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This Week in JAMA
June 15, 2011

This Week in JAMA

JAMA. 2011;305(23):2379. doi:10.1001/jama.2011.837

Bariatric surgery reliably induces weight loss, but the effect of bariatric surgery on long-term survival is not clear. Maciejewski and colleagues examined the association of bariatric surgery with all-cause mortality in a cohort of predominantly male and older patients with high rates of obesity-related comorbid conditions who received care at Veterans Affairs medical centers. The authors compared the men who underwent bariatric surgery with those who did not, and in propensity score–adjusted analyses, they found that bariatric surgery was not associated with decreased mortality over a mean 6.7 years of follow-up.

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In an analysis of data from the National Practitioner Data Bank, Bishop and colleagues Article assessed trends in malpractice claims paid by setting (inpatient and outpatient), characteristics of claims, and factors associated with payment amount. The authors report that in 2009 the numbers of paid malpractice claims for events in outpatient and inpatient settings were similar and that major injury and death accounted for almost two-thirds of paid outpatient claims. In an editorial, Zuccotti and Sato Article discuss factors associated with the increasing and often unrecognized problem of malpractice risk in ambulatory settings.

Elevated levels of the phosphate-regulating hormone fibroblast growth factor 23 (FGF-23) are associated with increased mortality among patients with end-stage renal disease. In a prospective study of racially and ethnically diverse patients with chronic kidney disease stages 2 through 4, Isakova and colleagues examined the association of the level of FGF-23 with all-cause mortality and disease progression. The authors found that elevated FGF-23 was an independent risk factor for mortality and was associated with an increased risk of end-stage renal disease among patients with relatively preserved kidney function at baseline assessment.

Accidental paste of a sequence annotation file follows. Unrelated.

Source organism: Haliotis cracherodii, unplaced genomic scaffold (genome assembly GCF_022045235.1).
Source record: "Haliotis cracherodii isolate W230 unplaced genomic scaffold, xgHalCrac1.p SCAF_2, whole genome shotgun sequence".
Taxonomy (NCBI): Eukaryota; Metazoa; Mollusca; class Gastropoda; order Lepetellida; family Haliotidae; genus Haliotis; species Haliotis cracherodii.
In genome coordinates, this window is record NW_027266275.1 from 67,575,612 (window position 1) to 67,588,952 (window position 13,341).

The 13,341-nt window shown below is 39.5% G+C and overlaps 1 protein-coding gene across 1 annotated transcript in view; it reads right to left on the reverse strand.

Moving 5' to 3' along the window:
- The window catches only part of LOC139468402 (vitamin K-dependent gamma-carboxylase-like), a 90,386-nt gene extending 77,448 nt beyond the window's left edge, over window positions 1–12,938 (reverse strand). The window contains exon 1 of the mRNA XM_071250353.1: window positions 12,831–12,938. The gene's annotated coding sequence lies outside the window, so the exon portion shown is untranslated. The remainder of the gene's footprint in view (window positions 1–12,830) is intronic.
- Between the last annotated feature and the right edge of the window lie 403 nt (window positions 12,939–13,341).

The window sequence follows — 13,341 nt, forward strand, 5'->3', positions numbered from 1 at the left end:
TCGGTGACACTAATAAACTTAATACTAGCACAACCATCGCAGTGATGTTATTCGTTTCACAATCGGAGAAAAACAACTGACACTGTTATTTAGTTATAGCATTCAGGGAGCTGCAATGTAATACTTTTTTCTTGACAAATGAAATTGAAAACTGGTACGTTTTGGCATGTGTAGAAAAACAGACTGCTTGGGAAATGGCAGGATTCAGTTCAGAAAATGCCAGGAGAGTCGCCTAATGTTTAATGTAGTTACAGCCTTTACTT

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Ambulance diversion—temporary closure of emergency departments to ambulance traffic—could be problematic for patients with time-sensitive conditions. In an analysis of 2000-2005 Medicare claims data from patients with acute myocardial infarction (AMI) who resided in 4 California counties, Shen and Hsia examined whether temporary closure of the nearest emergency department on the day a patient experienced an AMI was associated with increased mortality. The authors found that compared with no diversion hours, exposure to 12 or more hours of diversion was associated with increased mortality at 30 and 90 days, 9 months, and 1 year.

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Television viewing is a prevalent sedentary behavior that has been associated with unhealthy eating and possibly increased risks of morbidity and mortality. In a systematic review and meta-analysis of 8 prospective cohort studies, Grøntved and Hu found that prolonged television viewing is consistently associated with higher risks of type 2 diabetes, fatal and nonfatal cardiovascular disease, and all-cause mortality.

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“They told me about the scores of doctors who had pronounced [Marcus’] days on earth numbered, and how the family had completely lost confidence in ‘high and mighty’ physicians. This made me nervous.” From “Cyanosis.”

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For the first time, guidelines are available on the prevention and treatment of hypertension in individuals aged 65 years or older.

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Improving outcomes in patients with heart failure

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Changing concepts of Alzheimer disease

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Addressing elder abuse

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Surveillance bias in outcomes reporting

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Superficial corneal growth

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The extraordinary Dr Biggs

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How would you manage a 15-year-old athlete who experienced a sports-related concussion? Go to www.jama.com to read the case. Submit your response by July 3 for possible online posting.

For your patients: Information about ovarian cancer.

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